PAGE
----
10 Dirt Cheap Ways To Have a Gorgeous Balcony Garden

by Fern on August 26, 2008

in Frugal Container Gardening,Popular

Gardening can be expensive if you don’t keep an eye on the bottom line. Even gardening in a small space can get out of hand. Here are some tips to keep the spending to a minimum without sacrificing style.


  1. Save seeds from plants you already have, from plants growing in the wild, or ask your friends for seeds from their plants. Your friends will be more willing to give you some of their seed if you offer up some of yours.
  2. Take cuttings. Again, consider your own plants, plants you find growing elsewhere, and offer to trade cuttings with your friends.
  3. Divide and conquer. If any of your plants are a bit over grown, you could divide them and offer to trade your gardening buddy for one of her divisions.
  4. Take a good hard look at your food. Did you just pick up a container of heirloom tomatoes from the Farmer’s Market? A couple of those tomatoes have enough seeds to make quite a few plants. Also, some plants can be started from leftovers. For example, a new pineapple plant can be started from the top portion you sliced off before eating it.
  5. As far as containers go, look around for things you are not using that can hold soil. Don’t pass by a possibility just because it doesn’t have a drainage hole. You can drill a hole into more materials than you’d think.

Pretty Darn Inexpensive:

  1. Seeds. Most seeds I’ve purchased cost me less than $2 per packet and come with enough seeds to make 50-100 plants. We’re talking a few cents per plant here!
  2. Cheap plastic and terra cotta pots can be improved with a little paint. I think the best effect is achieved when you spray paint a pot a bright color like fuchsia or lime green. Or use painter’s tape to make stripes. Just stay away from the faux finishes unless you’re a pro. A lot of amateur faux finish jobs look too faux, if you catch my drift.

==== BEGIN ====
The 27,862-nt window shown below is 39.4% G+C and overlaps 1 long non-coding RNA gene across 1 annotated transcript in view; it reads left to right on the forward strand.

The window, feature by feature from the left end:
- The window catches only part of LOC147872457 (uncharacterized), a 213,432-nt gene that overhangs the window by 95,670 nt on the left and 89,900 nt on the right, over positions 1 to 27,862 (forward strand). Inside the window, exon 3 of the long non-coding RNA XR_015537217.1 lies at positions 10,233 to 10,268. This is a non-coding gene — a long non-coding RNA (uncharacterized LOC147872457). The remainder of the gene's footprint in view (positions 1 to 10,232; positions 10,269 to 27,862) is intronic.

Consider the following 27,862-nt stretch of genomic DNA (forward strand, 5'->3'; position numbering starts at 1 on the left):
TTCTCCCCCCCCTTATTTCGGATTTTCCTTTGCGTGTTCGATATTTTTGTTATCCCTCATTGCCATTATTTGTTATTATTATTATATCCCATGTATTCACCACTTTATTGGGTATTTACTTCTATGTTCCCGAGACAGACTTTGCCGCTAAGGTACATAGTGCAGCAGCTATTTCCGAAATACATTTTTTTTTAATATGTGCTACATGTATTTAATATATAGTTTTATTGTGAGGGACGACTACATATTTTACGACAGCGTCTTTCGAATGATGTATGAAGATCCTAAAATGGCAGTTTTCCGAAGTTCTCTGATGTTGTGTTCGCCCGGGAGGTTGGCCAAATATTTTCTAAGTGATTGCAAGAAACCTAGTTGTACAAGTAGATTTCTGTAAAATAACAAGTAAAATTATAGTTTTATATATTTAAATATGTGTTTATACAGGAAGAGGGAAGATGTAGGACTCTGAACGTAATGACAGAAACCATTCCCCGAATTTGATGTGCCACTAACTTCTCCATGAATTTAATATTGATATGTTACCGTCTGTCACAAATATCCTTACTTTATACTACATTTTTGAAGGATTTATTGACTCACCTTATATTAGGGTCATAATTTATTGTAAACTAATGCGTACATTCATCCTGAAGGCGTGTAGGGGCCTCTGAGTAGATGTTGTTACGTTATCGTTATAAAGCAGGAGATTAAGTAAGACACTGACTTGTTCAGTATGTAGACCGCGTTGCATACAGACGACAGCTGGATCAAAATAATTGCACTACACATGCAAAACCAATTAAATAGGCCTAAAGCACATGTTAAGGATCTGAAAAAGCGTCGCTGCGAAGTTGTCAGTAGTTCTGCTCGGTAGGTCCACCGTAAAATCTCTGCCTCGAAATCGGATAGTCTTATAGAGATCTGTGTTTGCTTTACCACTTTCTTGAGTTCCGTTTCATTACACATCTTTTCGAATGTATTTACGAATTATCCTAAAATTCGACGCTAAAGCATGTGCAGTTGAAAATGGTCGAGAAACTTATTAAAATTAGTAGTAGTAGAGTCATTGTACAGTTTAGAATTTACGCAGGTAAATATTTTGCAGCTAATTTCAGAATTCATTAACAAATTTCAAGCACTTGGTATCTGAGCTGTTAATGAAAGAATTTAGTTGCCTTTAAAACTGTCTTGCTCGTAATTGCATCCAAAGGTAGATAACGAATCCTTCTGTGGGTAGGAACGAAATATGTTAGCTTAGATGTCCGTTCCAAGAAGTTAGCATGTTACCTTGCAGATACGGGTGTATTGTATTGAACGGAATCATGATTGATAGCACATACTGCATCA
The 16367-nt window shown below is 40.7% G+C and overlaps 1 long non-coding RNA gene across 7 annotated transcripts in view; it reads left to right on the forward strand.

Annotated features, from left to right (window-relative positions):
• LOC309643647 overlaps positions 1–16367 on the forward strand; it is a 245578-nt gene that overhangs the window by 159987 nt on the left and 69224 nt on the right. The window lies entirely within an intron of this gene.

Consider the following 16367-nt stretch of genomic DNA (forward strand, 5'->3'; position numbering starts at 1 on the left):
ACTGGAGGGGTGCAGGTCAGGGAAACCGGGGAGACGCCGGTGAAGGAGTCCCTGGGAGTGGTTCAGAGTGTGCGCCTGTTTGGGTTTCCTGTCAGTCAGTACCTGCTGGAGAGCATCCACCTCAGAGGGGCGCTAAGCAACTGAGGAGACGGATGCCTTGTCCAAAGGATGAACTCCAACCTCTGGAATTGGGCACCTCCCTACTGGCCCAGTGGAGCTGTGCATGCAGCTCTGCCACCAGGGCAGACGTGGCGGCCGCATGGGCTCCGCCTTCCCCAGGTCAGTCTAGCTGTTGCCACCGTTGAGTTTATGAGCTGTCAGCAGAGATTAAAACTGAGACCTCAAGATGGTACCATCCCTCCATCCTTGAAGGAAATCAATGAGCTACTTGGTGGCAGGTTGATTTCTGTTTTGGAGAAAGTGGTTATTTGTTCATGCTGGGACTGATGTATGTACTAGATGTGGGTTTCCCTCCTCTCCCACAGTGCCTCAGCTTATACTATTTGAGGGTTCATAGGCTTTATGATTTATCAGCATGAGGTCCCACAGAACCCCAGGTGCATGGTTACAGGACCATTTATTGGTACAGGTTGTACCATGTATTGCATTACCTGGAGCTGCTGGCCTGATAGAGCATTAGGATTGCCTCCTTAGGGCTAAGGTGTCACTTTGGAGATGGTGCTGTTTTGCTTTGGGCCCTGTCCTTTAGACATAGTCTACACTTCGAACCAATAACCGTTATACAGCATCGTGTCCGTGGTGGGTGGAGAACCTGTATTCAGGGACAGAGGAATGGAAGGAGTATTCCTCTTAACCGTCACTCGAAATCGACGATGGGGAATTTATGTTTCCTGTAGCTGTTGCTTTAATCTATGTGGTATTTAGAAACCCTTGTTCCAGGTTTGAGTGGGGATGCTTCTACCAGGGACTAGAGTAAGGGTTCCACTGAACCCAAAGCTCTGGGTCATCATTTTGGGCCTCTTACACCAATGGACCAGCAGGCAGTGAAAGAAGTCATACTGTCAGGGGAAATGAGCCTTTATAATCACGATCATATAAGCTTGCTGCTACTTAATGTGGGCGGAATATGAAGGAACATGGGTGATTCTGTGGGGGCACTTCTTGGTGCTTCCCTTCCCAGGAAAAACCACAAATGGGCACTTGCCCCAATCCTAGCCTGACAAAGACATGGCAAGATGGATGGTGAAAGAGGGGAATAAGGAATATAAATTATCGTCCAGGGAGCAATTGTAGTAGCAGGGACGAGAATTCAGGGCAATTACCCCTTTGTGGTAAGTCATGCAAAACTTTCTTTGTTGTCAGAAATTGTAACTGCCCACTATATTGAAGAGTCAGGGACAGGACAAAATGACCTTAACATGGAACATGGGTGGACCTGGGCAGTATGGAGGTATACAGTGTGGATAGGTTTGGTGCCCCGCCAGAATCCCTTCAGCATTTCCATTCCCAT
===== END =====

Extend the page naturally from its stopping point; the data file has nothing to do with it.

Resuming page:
3. Shop yard sales in nice neighborhoods for their garden cast offs. This would be a great place to find pots, plants, tools, etc.
  4. Buy plants at the right time of year for the best deals. The best time to check for sales on annuals is just after Memorial Day. Buy perennials late in the season. You can get some pretty good deals on plants in September and October.
  5. Make your own fertilizer by composting your kitchen scraps. Both Juggling Frogs and You Grow Girl have discussed vermicomposting (composting with worms) recently, which can be done in the space underneath your kitchen sink, without any smell or hard work.

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{ 9 comments… read them below or add one }

jen August 26, 2008 at 10:18 am

Very interesting post! You have included some great information in it. I am looking forward to checking out the worm composting. Just need to make some space beneath the sink. LOL.


Nancy Bond August 26, 2008 at 10:41 am

Excellent tips! I’m always eager for any tips for the balcony. :)


Cindy August 26, 2008 at 11:52 am

Great ideas! We can all save a buck these days :)


Fern August 26, 2008 at 2:57 pm

Jen — I’d be interested to hear about your experience with vermicomposting. I’m both intrigued and disgusted by it. ;-)

Nancy — Thanks! Glad to be of service.

Cindy — No kidding! Starting with me.


selena May 30, 2009 at 7:15 pm

just added this page to my favs….
also just planted a bunch of seeds….in containers ….cayenne peppers, tomatoes, and some thyme, basil and parsley…..fingers crossed*


twintoria June 19, 2011 at 6:22 pm

I grew some pretty healthy parsley in a 5-gallon bucket, but it was soooooo heavy! The thing about parsley is that it has a taproot, so you need something at least 18 inches deep for it to be happy. I’ve looked for years for a milk can to act as a decorative and functional parsley-pot, but they are popular with collectors, so a bit pricey.


Fern June 19, 2011 at 8:38 pm

twintoria–I’ve grown parsley, very large parsley plants, in pots no deeper than 10-12 inches. I think a 5 gallon bucket might be overkill, but you can get rolling pot feet to make moving it around easier.

twintoria June 19, 2011 at 6:27 pm

Oh, yeah, this spring has been cold and windy, so my sister started her corn indoors. We had a fun evening folding origami pots out of old newspapers! When you transplant, just trim the bottom corners off and stick the whole thing in the dirt: the paper decomposes, and the roots grow right through.


Ashley Rae January 24, 2012 at 7:17 am

Do you have a post about propagating a pineapple plant with just the top? I would be very interested.


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